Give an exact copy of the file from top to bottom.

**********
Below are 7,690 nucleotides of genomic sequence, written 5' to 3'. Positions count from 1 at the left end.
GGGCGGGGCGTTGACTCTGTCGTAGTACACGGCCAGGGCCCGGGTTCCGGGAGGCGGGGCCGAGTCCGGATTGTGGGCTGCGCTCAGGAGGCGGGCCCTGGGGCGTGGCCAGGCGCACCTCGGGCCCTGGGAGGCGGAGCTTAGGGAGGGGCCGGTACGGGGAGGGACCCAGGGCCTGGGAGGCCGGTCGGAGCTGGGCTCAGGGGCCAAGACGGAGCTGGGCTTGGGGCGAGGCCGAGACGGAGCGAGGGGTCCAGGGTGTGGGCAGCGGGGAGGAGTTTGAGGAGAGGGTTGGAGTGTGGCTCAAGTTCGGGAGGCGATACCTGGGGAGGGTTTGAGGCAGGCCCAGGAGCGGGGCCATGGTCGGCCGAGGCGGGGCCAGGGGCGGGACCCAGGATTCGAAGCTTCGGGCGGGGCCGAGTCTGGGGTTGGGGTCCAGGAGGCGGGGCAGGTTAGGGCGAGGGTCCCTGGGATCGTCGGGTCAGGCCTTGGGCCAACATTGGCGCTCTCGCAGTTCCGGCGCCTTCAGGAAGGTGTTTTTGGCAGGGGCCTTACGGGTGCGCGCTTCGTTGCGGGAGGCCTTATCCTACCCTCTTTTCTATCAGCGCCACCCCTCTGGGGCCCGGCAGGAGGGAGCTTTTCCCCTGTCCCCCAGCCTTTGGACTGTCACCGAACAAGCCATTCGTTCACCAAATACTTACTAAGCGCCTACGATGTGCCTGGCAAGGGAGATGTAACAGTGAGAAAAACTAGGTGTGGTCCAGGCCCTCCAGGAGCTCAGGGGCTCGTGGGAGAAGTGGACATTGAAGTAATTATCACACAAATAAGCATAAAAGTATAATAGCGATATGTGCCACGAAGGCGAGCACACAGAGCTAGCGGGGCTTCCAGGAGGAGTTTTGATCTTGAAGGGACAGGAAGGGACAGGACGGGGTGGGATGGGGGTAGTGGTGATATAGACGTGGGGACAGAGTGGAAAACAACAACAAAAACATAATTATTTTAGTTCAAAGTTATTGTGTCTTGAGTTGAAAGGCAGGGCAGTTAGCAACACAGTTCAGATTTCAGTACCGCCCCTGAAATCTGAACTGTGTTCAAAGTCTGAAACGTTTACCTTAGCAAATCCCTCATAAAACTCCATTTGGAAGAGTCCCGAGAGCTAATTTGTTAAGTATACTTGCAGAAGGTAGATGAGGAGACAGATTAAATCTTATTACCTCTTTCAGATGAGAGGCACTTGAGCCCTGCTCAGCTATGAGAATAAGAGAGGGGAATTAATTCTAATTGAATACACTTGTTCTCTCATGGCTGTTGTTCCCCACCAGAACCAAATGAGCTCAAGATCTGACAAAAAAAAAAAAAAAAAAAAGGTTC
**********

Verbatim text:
Below are 7,690 nucleotides of genomic sequence, written 5' to 3'. Positions count from 1 at the left end.
GGGCGGGGCGTTGACTCTGTCGTAGTACACGGCCAGGGCCCGGGTTCCGGGAGGCGGGGCCGAGTCCGGATTGTGGGCTGCGCTCAGGAGGCGGGCCCTGGGGCGTGGCCAGGCGCACCTCGGGCCCTGGGAGGCGGAGCTTAGGGAGGGGCCGGTACGGGGAGGGACCCAGGGCCTGGGAGGCCGGTCGGAGCTGGGCTCAGGGGCCAAGACGGAGCTGGGCTTGGGGCGAGGCCGAGACGGAGCGAGGGGTCCAGGGTGTGGGCAGCGGGGAGGAGTTTGAGGAGAGGGTTGGAGTGTGGCTCAAGTTCGGGAGGCGATACCTGGGGAGGGTTTGAGGCAGGCCCAGGAGCGGGGCCATGGTCGGCCGAGGCGGGGCCAGGGGCGGGACCCAGGATTCGAAGCTTCGGGCGGGGCCGAGTCTGGGGTTGGGGTCCAGGAGGCGGGGCAGGTTAGGGCGAGGGTCCCTGGGATCGTCGGGTCAGGCCTTGGGCCAACATTGGCGCTCTCGCAGTTCCGGCGCCTTCAGGAAGGTGTTTTTGGCAGGGGCCTTACGGGTGCGCGCTTCGTTGCGGGAGGCCTTATCCTACCCTCTTTTCTATCAGCGCCACCCCTCTGGGGCCCGGCAGGAGGGAGCTTTTCCCCTGTCCCCCAGCCTTTGGACTGTCACCGAACAAGCCATTCGTTCACCAAATACTTACTAAGCGCCTACGATGTGCCTGGCAAGGGAGATGTAACAGTGAGAAAAACTAGGTGTGGTCCAGGCCCTCCAGGAGCTCAGGGGCTCGTGGGAGAAGTGGACATTGAAGTAATTATCACACAAATAAGCATAAAAGTATAATAGCGATATGTGCCACGAAGGCGAGCACACAGAGCTAGCGGGGCTTCCAGGAGGAGTTTTGATCTTGAAGGGACAGGAAGGGACAGGACGGGGTGGGATGGGGGTAGTGGTGATATAGACGTGGGGACAGAGTGGAAAACAACAACAAAAACATAATTATTTTAGTTCAAAGTTATTGTGTCTTGAGTTGAAAGGCAGGGCAGTTAGCAACACAGTTCAGATTTCAGTACCGCCCCTGAAATCTGAACTGTGTTCAAAGTCTGAAACGTTTACCTTAGCAAATCCCTCATAAAACTCCATTTGGAAGAGTCCCGAGAGCTAATTTGTTAAGTATACTTGCAGAAGGTAGATGAGGAGACAGATTAAATCTTATTACCTCTTTCAGATGAGAGGCACTTGAGCCCTGCTCAGCTATGAGAATAAGAGAGGGGAATTAATTCTAATTGAATACACTTGTTCTCTCATGGCTGTTGTTCCCCACCAGAACCAAATGAGCTCAAGATCTGACAAAAAAAAAAAAAAAAAAAAGGTTC